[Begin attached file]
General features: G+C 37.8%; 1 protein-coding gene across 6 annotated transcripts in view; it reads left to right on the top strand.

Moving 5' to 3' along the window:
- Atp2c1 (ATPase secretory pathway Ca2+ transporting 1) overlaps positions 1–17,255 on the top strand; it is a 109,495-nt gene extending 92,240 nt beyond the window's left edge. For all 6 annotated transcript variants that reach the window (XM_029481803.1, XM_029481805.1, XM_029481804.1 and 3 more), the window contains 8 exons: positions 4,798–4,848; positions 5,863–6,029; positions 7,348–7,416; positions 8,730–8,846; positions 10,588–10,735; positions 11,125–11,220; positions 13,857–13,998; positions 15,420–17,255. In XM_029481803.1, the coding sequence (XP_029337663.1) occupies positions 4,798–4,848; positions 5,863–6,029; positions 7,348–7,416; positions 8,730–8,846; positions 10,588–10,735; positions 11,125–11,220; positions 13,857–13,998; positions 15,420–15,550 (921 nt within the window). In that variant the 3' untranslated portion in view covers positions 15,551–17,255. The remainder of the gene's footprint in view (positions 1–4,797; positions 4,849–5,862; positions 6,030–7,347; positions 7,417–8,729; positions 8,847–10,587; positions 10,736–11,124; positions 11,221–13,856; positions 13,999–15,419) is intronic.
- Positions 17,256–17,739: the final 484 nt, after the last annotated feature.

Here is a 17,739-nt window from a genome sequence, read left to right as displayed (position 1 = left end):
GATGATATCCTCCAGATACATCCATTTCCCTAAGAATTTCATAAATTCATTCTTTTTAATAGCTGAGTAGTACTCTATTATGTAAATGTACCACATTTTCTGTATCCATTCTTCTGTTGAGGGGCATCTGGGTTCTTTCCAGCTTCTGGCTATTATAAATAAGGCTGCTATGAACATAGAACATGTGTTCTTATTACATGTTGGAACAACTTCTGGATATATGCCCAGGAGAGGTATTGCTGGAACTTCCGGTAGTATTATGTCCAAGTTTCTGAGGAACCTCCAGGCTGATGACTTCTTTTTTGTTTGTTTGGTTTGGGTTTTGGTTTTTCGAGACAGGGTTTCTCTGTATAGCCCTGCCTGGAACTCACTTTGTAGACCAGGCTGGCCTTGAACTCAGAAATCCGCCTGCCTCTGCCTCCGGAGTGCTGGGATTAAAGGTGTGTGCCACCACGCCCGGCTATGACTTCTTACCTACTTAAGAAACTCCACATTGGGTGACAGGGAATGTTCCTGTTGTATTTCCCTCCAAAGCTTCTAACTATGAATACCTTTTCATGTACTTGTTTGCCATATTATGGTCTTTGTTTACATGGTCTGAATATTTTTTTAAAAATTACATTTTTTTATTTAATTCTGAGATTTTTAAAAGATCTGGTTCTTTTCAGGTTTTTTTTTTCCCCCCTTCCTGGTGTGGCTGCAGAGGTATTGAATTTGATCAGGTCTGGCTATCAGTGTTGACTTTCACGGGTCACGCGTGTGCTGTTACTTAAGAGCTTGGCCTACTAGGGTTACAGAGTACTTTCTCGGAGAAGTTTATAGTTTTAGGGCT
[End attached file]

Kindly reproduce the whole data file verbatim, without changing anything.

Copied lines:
General features: G+C 37.8%; 1 protein-coding gene across 6 annotated transcripts in view; it reads left to right on the top strand.

Moving 5' to 3' along the window:
- Atp2c1 (ATPase secretory pathway Ca2+ transporting 1) overlaps positions 1–17,255 on the top strand; it is a 109,495-nt gene extending 92,240 nt beyond the window's left edge. For all 6 annotated transcript variants that reach the window (XM_029481803.1, XM_029481805.1, XM_029481804.1 and 3 more), the window contains 8 exons: positions 4,798–4,848; positions 5,863–6,029; positions 7,348–7,416; positions 8,730–8,846; positions 10,588–10,735; positions 11,125–11,220; positions 13,857–13,998; positions 15,420–17,255. In XM_029481803.1, the coding sequence (XP_029337663.1) occupies positions 4,798–4,848; positions 5,863–6,029; positions 7,348–7,416; positions 8,730–8,846; positions 10,588–10,735; positions 11,125–11,220; positions 13,857–13,998; positions 15,420–15,550 (921 nt within the window). In that variant the 3' untranslated portion in view covers positions 15,551–17,255. The remainder of the gene's footprint in view (positions 1–4,797; positions 4,849–5,862; positions 6,030–7,347; positions 7,417–8,729; positions 8,847–10,587; positions 10,736–11,124; positions 11,221–13,856; positions 13,999–15,419) is intronic.
- Positions 17,256–17,739: the final 484 nt, after the last annotated feature.

Here is a 17,739-nt window from a genome sequence, read left to right as displayed (position 1 = left end):
GATGATATCCTCCAGATACATCCATTTCCCTAAGAATTTCATAAATTCATTCTTTTTAATAGCTGAGTAGTACTCTATTATGTAAATGTACCACATTTTCTGTATCCATTCTTCTGTTGAGGGGCATCTGGGTTCTTTCCAGCTTCTGGCTATTATAAATAAGGCTGCTATGAACATAGAACATGTGTTCTTATTACATGTTGGAACAACTTCTGGATATATGCCCAGGAGAGGTATTGCTGGAACTTCCGGTAGTATTATGTCCAAGTTTCTGAGGAACCTCCAGGCTGATGACTTCTTTTTTGTTTGTTTGGTTTGGGTTTTGGTTTTTCGAGACAGGGTTTCTCTGTATAGCCCTGCCTGGAACTCACTTTGTAGACCAGGCTGGCCTTGAACTCAGAAATCCGCCTGCCTCTGCCTCCGGAGTGCTGGGATTAAAGGTGTGTGCCACCACGCCCGGCTATGACTTCTTACCTACTTAAGAAACTCCACATTGGGTGACAGGGAATGTTCCTGTTGTATTTCCCTCCAAAGCTTCTAACTATGAATACCTTTTCATGTACTTGTTTGCCATATTATGGTCTTTGTTTACATGGTCTGAATATTTTTTTAAAAATTACATTTTTTTATTTAATTCTGAGATTTTTAAAAGATCTGGTTCTTTTCAGGTTTTTTTTTTCCCCCCTTCCTGGTGTGGCTGCAGAGGTATTGAATTTGATCAGGTCTGGCTATCAGTGTTGACTTTCACGGGTCACGCGTGTGCTGTTACTTAAGAGCTTGGCCTACTAGGGTTACAGAGTACTTTCTCGGAGAAGTTTATAGTTTTAGGGCT